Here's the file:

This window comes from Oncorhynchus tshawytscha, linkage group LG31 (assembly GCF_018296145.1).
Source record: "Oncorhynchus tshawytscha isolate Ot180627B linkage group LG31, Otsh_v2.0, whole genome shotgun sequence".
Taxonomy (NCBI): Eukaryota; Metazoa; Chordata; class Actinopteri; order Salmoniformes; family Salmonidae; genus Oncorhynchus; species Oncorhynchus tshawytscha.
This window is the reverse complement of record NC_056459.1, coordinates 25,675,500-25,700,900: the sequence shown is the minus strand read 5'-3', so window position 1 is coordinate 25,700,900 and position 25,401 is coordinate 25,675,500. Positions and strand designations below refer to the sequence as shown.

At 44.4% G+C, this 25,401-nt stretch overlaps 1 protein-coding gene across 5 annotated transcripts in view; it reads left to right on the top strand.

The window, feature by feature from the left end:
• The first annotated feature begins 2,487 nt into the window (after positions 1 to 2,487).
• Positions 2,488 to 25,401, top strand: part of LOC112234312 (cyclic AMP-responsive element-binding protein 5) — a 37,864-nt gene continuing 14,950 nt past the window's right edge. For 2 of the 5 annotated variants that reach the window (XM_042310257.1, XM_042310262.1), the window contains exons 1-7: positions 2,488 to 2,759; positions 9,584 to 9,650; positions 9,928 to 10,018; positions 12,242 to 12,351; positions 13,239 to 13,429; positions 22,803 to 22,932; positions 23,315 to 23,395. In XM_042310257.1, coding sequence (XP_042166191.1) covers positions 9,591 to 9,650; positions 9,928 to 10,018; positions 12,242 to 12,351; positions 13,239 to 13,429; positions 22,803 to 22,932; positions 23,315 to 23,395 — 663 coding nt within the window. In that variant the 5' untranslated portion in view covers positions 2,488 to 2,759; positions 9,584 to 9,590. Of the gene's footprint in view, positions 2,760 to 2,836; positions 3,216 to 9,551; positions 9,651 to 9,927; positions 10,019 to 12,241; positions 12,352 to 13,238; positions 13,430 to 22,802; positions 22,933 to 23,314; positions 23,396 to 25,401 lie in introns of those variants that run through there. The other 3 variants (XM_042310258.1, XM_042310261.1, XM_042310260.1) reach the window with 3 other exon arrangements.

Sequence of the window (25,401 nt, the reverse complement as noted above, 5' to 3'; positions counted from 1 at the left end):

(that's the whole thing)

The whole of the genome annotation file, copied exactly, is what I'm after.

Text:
This window comes from Oncorhynchus tshawytscha, linkage group LG31 (assembly GCF_018296145.1).
Source record: "Oncorhynchus tshawytscha isolate Ot180627B linkage group LG31, Otsh_v2.0, whole genome shotgun sequence".
Taxonomy (NCBI): Eukaryota; Metazoa; Chordata; class Actinopteri; order Salmoniformes; family Salmonidae; genus Oncorhynchus; species Oncorhynchus tshawytscha.
This window is the reverse complement of record NC_056459.1, coordinates 25,675,500-25,700,900: the sequence shown is the minus strand read 5'-3', so window position 1 is coordinate 25,700,900 and position 25,401 is coordinate 25,675,500. Positions and strand designations below refer to the sequence as shown.

At 44.4% G+C, this 25,401-nt stretch overlaps 1 protein-coding gene across 5 annotated transcripts in view; it reads left to right on the top strand.

The window, feature by feature from the left end:
• The first annotated feature begins 2,487 nt into the window (after positions 1 to 2,487).
• Positions 2,488 to 25,401, top strand: part of LOC112234312 (cyclic AMP-responsive element-binding protein 5) — a 37,864-nt gene continuing 14,950 nt past the window's right edge. For 2 of the 5 annotated variants that reach the window (XM_042310257.1, XM_042310262.1), the window contains exons 1-7: positions 2,488 to 2,759; positions 9,584 to 9,650; positions 9,928 to 10,018; positions 12,242 to 12,351; positions 13,239 to 13,429; positions 22,803 to 22,932; positions 23,315 to 23,395. In XM_042310257.1, coding sequence (XP_042166191.1) covers positions 9,591 to 9,650; positions 9,928 to 10,018; positions 12,242 to 12,351; positions 13,239 to 13,429; positions 22,803 to 22,932; positions 23,315 to 23,395 — 663 coding nt within the window. In that variant the 5' untranslated portion in view covers positions 2,488 to 2,759; positions 9,584 to 9,590. Of the gene's footprint in view, positions 2,760 to 2,836; positions 3,216 to 9,551; positions 9,651 to 9,927; positions 10,019 to 12,241; positions 12,352 to 13,238; positions 13,430 to 22,802; positions 22,933 to 23,314; positions 23,396 to 25,401 lie in introns of those variants that run through there. The other 3 variants (XM_042310258.1, XM_042310261.1, XM_042310260.1) reach the window with 3 other exon arrangements.

Sequence of the window (25,401 nt, the reverse complement as noted above, 5' to 3'; positions counted from 1 at the left end):